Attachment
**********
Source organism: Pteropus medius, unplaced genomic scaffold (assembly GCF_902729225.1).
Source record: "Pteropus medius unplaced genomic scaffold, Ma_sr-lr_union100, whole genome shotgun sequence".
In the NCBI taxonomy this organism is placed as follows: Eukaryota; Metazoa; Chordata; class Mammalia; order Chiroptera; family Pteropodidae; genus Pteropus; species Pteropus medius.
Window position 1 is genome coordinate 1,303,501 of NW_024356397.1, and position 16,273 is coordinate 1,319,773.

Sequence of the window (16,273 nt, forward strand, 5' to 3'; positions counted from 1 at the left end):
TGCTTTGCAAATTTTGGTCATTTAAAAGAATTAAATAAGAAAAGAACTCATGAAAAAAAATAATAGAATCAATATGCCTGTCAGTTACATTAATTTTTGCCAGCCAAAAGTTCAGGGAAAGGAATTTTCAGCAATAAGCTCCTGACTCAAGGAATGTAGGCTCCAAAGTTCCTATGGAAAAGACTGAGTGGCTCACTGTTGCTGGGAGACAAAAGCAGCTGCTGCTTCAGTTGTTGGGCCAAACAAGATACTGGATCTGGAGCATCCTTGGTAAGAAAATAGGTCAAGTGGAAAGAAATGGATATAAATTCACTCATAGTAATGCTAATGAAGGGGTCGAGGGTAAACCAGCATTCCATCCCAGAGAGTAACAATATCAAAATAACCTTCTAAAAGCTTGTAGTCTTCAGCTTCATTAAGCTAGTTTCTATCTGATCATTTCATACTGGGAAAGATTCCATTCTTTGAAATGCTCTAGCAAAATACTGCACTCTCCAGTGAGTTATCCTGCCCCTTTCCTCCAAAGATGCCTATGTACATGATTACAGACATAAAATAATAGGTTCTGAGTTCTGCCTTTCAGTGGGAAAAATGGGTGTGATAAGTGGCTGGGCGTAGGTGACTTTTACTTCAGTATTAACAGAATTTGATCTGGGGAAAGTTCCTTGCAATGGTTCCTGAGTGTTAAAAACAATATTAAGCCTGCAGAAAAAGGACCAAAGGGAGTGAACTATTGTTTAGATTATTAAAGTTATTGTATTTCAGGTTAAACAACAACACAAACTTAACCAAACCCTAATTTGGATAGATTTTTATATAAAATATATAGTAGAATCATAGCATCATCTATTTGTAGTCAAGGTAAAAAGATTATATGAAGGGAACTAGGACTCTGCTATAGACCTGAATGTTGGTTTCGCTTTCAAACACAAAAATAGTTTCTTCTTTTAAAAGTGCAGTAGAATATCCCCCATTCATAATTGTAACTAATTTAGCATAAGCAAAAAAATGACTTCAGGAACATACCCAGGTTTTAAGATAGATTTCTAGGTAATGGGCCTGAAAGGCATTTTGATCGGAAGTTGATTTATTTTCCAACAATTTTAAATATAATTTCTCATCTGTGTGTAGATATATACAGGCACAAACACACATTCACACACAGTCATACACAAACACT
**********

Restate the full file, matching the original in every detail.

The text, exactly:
Source organism: Pteropus medius, unplaced genomic scaffold (assembly GCF_902729225.1).
Source record: "Pteropus medius unplaced genomic scaffold, Ma_sr-lr_union100, whole genome shotgun sequence".
In the NCBI taxonomy this organism is placed as follows: Eukaryota; Metazoa; Chordata; class Mammalia; order Chiroptera; family Pteropodidae; genus Pteropus; species Pteropus medius.
Window position 1 is genome coordinate 1,303,501 of NW_024356397.1, and position 16,273 is coordinate 1,319,773.

Sequence of the window (16,273 nt, forward strand, 5' to 3'; positions counted from 1 at the left end):
TGCTTTGCAAATTTTGGTCATTTAAAAGAATTAAATAAGAAAAGAACTCATGAAAAAAAATAATAGAATCAATATGCCTGTCAGTTACATTAATTTTTGCCAGCCAAAAGTTCAGGGAAAGGAATTTTCAGCAATAAGCTCCTGACTCAAGGAATGTAGGCTCCAAAGTTCCTATGGAAAAGACTGAGTGGCTCACTGTTGCTGGGAGACAAAAGCAGCTGCTGCTTCAGTTGTTGGGCCAAACAAGATACTGGATCTGGAGCATCCTTGGTAAGAAAATAGGTCAAGTGGAAAGAAATGGATATAAATTCACTCATAGTAATGCTAATGAAGGGGTCGAGGGTAAACCAGCATTCCATCCCAGAGAGTAACAATATCAAAATAACCTTCTAAAAGCTTGTAGTCTTCAGCTTCATTAAGCTAGTTTCTATCTGATCATTTCATACTGGGAAAGATTCCATTCTTTGAAATGCTCTAGCAAAATACTGCACTCTCCAGTGAGTTATCCTGCCCCTTTCCTCCAAAGATGCCTATGTACATGATTACAGACATAAAATAATAGGTTCTGAGTTCTGCCTTTCAGTGGGAAAAATGGGTGTGATAAGTGGCTGGGCGTAGGTGACTTTTACTTCAGTATTAACAGAATTTGATCTGGGGAAAGTTCCTTGCAATGGTTCCTGAGTGTTAAAAACAATATTAAGCCTGCAGAAAAAGGACCAAAGGGAGTGAACTATTGTTTAGATTATTAAAGTTATTGTATTTCAGGTTAAACAACAACACAAACTTAACCAAACCCTAATTTGGATAGATTTTTATATAAAATATATAGTAGAATCATAGCATCATCTATTTGTAGTCAAGGTAAAAAGATTATATGAAGGGAACTAGGACTCTGCTATAGACCTGAATGTTGGTTTCGCTTTCAAACACAAAAATAGTTTCTTCTTTTAAAAGTGCAGTAGAATATCCCCCATTCATAATTGTAACTAATTTAGCATAAGCAAAAAAATGACTTCAGGAACATACCCAGGTTTTAAGATAGATTTCTAGGTAATGGGCCTGAAAGGCATTTTGATCGGAAGTTGATTTATTTTCCAACAATTTTAAATATAATTTCTCATCTGTGTGTAGATATATACAGGCACAAACACACATTCACACACAGTCATACACAAACACT